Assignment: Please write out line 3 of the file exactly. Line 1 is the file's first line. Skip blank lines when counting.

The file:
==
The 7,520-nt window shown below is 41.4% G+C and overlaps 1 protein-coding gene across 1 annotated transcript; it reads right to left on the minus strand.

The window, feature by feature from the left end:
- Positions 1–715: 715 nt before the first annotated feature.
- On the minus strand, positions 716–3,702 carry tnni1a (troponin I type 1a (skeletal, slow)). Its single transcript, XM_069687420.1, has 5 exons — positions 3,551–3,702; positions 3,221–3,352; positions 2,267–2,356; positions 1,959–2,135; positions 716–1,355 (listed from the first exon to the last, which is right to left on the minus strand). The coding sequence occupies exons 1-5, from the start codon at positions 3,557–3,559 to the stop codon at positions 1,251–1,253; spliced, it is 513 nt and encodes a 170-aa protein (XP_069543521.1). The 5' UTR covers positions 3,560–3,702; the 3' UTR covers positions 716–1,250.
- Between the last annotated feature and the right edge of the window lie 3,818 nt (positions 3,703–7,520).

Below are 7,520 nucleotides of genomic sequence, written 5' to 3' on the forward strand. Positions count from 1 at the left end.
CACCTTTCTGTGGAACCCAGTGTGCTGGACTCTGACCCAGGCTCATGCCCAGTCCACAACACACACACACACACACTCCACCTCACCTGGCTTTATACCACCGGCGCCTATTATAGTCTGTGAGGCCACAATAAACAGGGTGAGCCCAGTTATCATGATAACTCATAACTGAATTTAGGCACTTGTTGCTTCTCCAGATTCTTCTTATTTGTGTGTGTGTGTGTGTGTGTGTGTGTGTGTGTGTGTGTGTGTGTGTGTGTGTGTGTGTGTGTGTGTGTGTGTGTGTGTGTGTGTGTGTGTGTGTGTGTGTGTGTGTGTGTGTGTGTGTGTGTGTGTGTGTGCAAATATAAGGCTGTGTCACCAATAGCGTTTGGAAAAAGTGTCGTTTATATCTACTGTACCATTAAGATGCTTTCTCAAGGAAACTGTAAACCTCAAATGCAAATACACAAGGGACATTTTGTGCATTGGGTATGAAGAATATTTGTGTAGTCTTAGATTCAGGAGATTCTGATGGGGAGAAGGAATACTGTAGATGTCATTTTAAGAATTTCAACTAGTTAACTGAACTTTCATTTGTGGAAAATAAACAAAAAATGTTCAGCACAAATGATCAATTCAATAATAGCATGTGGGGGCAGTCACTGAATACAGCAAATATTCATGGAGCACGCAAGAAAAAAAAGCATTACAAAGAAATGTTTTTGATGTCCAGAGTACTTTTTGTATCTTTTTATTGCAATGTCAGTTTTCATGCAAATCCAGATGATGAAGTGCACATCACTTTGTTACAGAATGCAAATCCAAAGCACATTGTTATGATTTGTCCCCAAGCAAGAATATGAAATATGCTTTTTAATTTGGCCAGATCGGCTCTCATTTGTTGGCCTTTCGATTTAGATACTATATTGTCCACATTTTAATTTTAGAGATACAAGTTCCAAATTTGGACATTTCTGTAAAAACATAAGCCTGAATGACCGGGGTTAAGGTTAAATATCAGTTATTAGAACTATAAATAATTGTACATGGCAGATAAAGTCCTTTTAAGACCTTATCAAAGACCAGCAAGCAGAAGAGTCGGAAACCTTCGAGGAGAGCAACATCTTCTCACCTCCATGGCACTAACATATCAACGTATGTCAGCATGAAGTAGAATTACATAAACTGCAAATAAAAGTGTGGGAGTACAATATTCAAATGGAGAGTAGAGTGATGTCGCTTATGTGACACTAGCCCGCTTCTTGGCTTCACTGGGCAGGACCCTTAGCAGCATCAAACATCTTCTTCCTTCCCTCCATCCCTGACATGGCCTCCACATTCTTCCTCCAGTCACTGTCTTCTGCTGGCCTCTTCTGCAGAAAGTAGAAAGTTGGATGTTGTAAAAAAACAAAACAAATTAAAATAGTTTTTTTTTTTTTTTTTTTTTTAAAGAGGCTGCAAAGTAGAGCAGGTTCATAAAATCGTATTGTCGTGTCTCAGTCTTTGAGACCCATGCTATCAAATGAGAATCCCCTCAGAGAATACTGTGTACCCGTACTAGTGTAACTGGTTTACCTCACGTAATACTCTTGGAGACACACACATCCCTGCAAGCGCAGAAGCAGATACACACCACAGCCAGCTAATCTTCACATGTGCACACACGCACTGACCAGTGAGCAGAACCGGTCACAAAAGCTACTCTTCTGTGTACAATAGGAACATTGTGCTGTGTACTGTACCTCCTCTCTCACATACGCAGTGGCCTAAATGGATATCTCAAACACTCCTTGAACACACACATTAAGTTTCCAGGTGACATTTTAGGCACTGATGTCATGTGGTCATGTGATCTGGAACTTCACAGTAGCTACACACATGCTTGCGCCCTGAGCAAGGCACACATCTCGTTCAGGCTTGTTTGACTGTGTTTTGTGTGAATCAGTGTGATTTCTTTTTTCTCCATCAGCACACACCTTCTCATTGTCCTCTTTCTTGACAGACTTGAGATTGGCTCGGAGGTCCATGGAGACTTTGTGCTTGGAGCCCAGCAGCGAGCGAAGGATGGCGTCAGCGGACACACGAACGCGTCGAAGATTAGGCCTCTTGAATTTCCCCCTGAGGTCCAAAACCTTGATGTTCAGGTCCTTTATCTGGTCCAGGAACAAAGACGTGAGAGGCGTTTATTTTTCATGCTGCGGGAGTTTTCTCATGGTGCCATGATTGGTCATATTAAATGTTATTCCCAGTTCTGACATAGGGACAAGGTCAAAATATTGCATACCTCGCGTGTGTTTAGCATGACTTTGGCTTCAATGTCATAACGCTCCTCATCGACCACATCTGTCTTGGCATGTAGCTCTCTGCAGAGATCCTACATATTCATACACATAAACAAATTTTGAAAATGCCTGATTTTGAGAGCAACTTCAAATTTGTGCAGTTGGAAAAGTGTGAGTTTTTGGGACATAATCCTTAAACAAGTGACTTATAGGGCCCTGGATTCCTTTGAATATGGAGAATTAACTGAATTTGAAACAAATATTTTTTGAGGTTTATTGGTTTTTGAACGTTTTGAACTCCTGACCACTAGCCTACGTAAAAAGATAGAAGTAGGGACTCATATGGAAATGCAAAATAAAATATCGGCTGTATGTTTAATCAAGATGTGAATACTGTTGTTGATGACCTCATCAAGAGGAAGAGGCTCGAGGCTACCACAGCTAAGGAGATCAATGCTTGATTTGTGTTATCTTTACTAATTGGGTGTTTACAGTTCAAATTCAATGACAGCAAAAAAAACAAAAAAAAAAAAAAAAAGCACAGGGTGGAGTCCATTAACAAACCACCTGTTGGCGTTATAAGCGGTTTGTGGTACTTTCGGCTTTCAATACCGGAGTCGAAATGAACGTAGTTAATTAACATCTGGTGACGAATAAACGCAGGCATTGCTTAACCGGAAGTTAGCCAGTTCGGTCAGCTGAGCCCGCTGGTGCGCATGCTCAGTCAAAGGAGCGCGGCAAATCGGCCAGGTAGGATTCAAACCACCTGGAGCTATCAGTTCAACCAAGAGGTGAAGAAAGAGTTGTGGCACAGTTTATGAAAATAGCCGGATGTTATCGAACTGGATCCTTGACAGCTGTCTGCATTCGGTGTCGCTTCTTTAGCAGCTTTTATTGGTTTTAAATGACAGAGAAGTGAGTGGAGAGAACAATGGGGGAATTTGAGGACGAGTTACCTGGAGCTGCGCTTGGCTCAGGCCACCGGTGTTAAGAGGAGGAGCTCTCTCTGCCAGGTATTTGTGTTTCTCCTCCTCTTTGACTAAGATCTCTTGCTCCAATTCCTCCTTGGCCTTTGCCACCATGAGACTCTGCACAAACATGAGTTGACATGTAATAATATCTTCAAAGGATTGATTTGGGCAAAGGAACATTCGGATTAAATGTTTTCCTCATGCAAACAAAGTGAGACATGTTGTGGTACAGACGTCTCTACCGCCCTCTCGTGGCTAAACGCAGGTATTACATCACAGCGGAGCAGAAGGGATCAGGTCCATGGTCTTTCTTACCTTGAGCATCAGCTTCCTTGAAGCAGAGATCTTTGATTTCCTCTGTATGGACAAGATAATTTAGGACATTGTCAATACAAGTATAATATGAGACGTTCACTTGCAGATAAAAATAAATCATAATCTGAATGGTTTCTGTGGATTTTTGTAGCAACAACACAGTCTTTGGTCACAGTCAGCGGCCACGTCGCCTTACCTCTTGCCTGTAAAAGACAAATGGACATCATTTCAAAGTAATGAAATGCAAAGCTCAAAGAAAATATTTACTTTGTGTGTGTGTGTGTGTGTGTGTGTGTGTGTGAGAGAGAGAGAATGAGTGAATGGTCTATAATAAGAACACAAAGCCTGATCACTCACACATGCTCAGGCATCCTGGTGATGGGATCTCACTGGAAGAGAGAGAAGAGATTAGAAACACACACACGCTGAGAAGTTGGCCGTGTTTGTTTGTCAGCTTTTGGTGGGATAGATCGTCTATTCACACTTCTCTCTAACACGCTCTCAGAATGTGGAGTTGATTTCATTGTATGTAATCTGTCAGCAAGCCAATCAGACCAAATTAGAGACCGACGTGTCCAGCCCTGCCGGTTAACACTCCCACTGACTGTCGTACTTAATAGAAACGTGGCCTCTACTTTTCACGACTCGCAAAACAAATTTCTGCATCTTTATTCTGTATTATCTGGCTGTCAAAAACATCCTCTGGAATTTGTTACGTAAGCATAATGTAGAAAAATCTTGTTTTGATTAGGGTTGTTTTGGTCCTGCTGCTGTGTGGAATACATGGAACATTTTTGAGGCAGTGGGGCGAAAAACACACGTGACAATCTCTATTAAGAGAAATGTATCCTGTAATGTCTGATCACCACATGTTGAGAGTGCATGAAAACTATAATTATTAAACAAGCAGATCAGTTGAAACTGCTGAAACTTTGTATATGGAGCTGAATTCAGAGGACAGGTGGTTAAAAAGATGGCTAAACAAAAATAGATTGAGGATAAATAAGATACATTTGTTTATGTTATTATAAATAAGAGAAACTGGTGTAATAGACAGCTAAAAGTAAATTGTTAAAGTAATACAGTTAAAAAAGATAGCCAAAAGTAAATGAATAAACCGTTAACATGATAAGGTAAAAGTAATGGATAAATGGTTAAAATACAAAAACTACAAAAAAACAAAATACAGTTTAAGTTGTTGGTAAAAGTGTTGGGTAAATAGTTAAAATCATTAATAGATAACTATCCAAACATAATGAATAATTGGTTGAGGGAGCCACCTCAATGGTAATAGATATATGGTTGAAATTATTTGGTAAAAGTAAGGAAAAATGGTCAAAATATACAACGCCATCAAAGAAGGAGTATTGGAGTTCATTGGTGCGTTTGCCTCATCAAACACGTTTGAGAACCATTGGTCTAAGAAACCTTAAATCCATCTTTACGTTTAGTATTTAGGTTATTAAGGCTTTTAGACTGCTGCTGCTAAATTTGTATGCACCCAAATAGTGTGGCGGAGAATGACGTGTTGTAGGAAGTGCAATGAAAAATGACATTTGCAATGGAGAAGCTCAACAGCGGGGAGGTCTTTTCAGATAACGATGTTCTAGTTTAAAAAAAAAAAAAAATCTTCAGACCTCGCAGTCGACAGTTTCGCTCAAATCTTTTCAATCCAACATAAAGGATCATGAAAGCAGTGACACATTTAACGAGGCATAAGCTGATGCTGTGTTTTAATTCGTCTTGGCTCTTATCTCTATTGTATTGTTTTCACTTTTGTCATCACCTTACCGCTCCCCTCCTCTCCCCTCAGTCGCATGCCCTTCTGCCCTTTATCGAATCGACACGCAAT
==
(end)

- Positions 1–715: 715 nt before the first annotated feature.